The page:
Eukaryotic cytosolic and mitochondrial phenylalanyl-tRNA synthetases catalyze the charging of tRNA with the meta-tyrosineKlipcan, L., Moor, N., Kessler, N., Safro, M.G.
(2009) Proc Natl Acad Sci U S A 106: 11045-11048
- PubMed: 19549855
- DOI: 10.1073/pnas.0905212106
- Structures With Same Primary Citation
- PubMed Abstract:
The accumulation of proteins damaged by reactive oxygen species (ROS), conventionally regarded as having pathological potentials, is associated with age-related diseases such as Alzheimer's, atherosclerosis, and cataractogenesis. Exposure of the arom ...
The accumulation of proteins damaged by reactive oxygen species (ROS), conventionally regarded as having pathological potentials, is associated with age-related diseases such as Alzheimer's, atherosclerosis, and cataractogenesis. Exposure of the aromatic amino acid phenylalanine to ROS-generating systems produces multiple isomers of tyrosine: m-tyrosine (m-Tyr), o-tyrosine (o-Tyr), and the standard p-tyrosine (Tyr). Previously it was demonstrated that exogenously supplied, oxidized amino acids could be incorporated into bacterial and eukaryotic proteins. It is, therefore, likely that in many cases, in vivo-damaged amino acids are available for de novo synthesis of proteins. Although the involvement of aminoacyl-tRNA synthetases in this process has been hypothesized, the specific pathway by which ROS-damaged amino acids are incorporated into proteins remains unclear. We provide herein evidence that mitochondrial and cytoplasmic phenylalanyl-tRNA synthetases (HsmtPheRS and HsctPheRS, respectively) catalyze direct attachment of m-Tyr to tRNA(Phe), thereby opening the way for delivery of the misacylated tRNA to the ribosome and incorporation of ROS-damaged amino acid into eukaryotic proteins. Crystal complexes of mitochondrial and bacterial PheRSs with m-Tyr reveal the net of highly specific interactions within the synthetic and editing sites.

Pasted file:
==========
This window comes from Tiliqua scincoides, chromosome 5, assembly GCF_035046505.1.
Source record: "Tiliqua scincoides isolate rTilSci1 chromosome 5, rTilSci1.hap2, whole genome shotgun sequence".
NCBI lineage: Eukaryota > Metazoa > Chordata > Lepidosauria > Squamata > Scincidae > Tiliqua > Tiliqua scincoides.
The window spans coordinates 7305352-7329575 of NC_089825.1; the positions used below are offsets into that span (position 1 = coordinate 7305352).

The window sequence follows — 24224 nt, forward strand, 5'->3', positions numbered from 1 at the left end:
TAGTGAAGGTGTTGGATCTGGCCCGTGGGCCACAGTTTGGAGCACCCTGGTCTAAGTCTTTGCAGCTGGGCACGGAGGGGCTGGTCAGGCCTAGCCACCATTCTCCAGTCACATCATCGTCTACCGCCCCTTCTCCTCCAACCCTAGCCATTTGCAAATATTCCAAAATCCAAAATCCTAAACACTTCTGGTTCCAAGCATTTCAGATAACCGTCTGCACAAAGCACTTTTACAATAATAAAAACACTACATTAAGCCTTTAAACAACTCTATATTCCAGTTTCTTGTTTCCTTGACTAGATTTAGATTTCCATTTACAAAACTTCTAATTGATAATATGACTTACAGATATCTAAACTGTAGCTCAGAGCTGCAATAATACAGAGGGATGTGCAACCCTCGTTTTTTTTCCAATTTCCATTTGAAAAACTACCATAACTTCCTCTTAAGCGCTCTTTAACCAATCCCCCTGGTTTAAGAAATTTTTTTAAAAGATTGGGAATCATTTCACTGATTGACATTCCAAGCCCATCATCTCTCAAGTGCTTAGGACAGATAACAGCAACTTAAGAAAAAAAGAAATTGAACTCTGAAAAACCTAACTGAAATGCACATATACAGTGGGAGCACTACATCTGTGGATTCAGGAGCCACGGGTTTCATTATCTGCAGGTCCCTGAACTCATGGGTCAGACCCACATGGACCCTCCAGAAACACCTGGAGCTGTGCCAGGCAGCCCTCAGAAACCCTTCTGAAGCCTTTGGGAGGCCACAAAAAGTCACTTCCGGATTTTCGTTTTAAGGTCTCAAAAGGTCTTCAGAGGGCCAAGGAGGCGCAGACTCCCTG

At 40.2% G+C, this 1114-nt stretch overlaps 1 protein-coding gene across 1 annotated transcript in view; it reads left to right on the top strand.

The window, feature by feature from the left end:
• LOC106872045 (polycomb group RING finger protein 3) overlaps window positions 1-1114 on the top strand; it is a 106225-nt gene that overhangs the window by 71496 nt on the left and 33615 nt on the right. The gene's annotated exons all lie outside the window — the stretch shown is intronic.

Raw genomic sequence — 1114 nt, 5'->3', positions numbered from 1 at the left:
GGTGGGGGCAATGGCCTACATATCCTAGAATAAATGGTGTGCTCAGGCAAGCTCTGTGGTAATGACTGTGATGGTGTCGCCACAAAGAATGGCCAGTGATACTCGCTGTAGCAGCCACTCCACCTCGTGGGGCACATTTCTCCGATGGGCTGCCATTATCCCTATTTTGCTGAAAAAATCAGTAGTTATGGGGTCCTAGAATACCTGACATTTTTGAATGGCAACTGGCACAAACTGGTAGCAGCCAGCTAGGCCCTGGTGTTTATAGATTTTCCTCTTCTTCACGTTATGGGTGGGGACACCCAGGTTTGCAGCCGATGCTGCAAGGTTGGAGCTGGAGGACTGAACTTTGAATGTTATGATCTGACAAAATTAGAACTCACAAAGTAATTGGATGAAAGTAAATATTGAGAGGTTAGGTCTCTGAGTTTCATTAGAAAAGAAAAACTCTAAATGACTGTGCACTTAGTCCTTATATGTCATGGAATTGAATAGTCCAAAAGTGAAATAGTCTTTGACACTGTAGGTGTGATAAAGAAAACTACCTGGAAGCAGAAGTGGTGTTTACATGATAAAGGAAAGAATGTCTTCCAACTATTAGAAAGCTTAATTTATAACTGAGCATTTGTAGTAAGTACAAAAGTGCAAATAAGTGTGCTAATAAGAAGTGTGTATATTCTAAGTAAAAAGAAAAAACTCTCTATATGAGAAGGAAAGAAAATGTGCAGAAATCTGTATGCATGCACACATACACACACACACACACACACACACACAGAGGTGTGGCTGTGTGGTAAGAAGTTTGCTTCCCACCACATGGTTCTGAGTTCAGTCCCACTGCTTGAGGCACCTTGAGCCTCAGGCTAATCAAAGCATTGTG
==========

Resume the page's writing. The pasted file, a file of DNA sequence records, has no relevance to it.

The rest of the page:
Department of Structural Biology, Weizmann Institute of Science, 76100 Rehovot, Israel.